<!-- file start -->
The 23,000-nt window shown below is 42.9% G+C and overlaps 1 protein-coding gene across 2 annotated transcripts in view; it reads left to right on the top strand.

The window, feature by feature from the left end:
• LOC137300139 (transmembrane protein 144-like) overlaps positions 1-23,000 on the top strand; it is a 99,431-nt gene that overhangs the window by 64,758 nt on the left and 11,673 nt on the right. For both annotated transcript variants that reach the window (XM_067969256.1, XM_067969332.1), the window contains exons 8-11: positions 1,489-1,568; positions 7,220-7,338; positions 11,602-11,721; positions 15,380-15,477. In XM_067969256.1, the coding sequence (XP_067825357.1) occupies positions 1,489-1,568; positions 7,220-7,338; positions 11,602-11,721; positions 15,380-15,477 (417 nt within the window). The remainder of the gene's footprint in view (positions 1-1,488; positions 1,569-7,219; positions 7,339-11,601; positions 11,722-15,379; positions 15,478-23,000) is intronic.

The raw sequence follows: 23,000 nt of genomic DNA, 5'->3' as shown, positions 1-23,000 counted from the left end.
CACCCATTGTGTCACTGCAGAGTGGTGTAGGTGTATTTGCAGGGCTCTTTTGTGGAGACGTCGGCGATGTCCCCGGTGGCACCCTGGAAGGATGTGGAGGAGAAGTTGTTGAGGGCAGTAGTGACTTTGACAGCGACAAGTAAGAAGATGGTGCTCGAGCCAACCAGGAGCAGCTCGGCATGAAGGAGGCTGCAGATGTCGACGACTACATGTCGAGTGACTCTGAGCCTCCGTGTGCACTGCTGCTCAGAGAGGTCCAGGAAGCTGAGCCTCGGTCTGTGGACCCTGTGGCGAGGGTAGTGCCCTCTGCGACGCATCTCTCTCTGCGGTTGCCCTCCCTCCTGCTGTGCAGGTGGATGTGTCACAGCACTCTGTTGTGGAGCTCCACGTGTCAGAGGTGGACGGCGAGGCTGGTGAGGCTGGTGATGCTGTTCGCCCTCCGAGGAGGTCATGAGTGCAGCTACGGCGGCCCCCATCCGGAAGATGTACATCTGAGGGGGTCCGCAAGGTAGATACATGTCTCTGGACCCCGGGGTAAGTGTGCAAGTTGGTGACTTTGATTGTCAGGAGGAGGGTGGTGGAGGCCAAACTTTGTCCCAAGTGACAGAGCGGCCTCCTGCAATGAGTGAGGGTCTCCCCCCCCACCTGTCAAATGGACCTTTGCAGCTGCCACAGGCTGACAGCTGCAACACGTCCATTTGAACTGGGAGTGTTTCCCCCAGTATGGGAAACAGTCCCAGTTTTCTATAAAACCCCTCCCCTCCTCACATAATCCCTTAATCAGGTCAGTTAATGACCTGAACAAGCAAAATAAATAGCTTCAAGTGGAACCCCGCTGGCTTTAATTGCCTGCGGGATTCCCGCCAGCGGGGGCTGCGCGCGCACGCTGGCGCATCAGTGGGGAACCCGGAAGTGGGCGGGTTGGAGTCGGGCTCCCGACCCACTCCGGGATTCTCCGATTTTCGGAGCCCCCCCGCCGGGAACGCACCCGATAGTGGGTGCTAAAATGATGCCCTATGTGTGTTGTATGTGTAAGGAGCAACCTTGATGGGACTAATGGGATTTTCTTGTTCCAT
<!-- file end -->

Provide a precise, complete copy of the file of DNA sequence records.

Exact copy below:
The 23,000-nt window shown below is 42.9% G+C and overlaps 1 protein-coding gene across 2 annotated transcripts in view; it reads left to right on the top strand.

The window, feature by feature from the left end:
• LOC137300139 (transmembrane protein 144-like) overlaps positions 1-23,000 on the top strand; it is a 99,431-nt gene that overhangs the window by 64,758 nt on the left and 11,673 nt on the right. For both annotated transcript variants that reach the window (XM_067969256.1, XM_067969332.1), the window contains exons 8-11: positions 1,489-1,568; positions 7,220-7,338; positions 11,602-11,721; positions 15,380-15,477. In XM_067969256.1, the coding sequence (XP_067825357.1) occupies positions 1,489-1,568; positions 7,220-7,338; positions 11,602-11,721; positions 15,380-15,477 (417 nt within the window). The remainder of the gene's footprint in view (positions 1-1,488; positions 1,569-7,219; positions 7,339-11,601; positions 11,722-15,379; positions 15,478-23,000) is intronic.

The raw sequence follows: 23,000 nt of genomic DNA, 5'->3' as shown, positions 1-23,000 counted from the left end.
CACCCATTGTGTCACTGCAGAGTGGTGTAGGTGTATTTGCAGGGCTCTTTTGTGGAGACGTCGGCGATGTCCCCGGTGGCACCCTGGAAGGATGTGGAGGAGAAGTTGTTGAGGGCAGTAGTGACTTTGACAGCGACAAGTAAGAAGATGGTGCTCGAGCCAACCAGGAGCAGCTCGGCATGAAGGAGGCTGCAGATGTCGACGACTACATGTCGAGTGACTCTGAGCCTCCGTGTGCACTGCTGCTCAGAGAGGTCCAGGAAGCTGAGCCTCGGTCTGTGGACCCTGTGGCGAGGGTAGTGCCCTCTGCGACGCATCTCTCTCTGCGGTTGCCCTCCCTCCTGCTGTGCAGGTGGATGTGTCACAGCACTCTGTTGTGGAGCTCCACGTGTCAGAGGTGGACGGCGAGGCTGGTGAGGCTGGTGATGCTGTTCGCCCTCCGAGGAGGTCATGAGTGCAGCTACGGCGGCCCCCATCCGGAAGATGTACATCTGAGGGGGTCCGCAAGGTAGATACATGTCTCTGGACCCCGGGGTAAGTGTGCAAGTTGGTGACTTTGATTGTCAGGAGGAGGGTGGTGGAGGCCAAACTTTGTCCCAAGTGACAGAGCGGCCTCCTGCAATGAGTGAGGGTCTCCCCCCCCACCTGTCAAATGGACCTTTGCAGCTGCCACAGGCTGACAGCTGCAACACGTCCATTTGAACTGGGAGTGTTTCCCCCAGTATGGGAAACAGTCCCAGTTTTCTATAAAACCCCTCCCCTCCTCACATAATCCCTTAATCAGGTCAGTTAATGACCTGAACAAGCAAAATAAATAGCTTCAAGTGGAACCCCGCTGGCTTTAATTGCCTGCGGGATTCCCGCCAGCGGGGGCTGCGCGCGCACGCTGGCGCATCAGTGGGGAACCCGGAAGTGGGCGGGTTGGAGTCGGGCTCCCGACCCACTCCGGGATTCTCCGATTTTCGGAGCCCCCCCGCCGGGAACGCACCCGATAGTGGGTGCTAAAATGATGCCCTATGTGTGTTGTATGTGTAAGGAGCAACCTTGATGGGACTAATGGGATTTTCTTGTTCCAT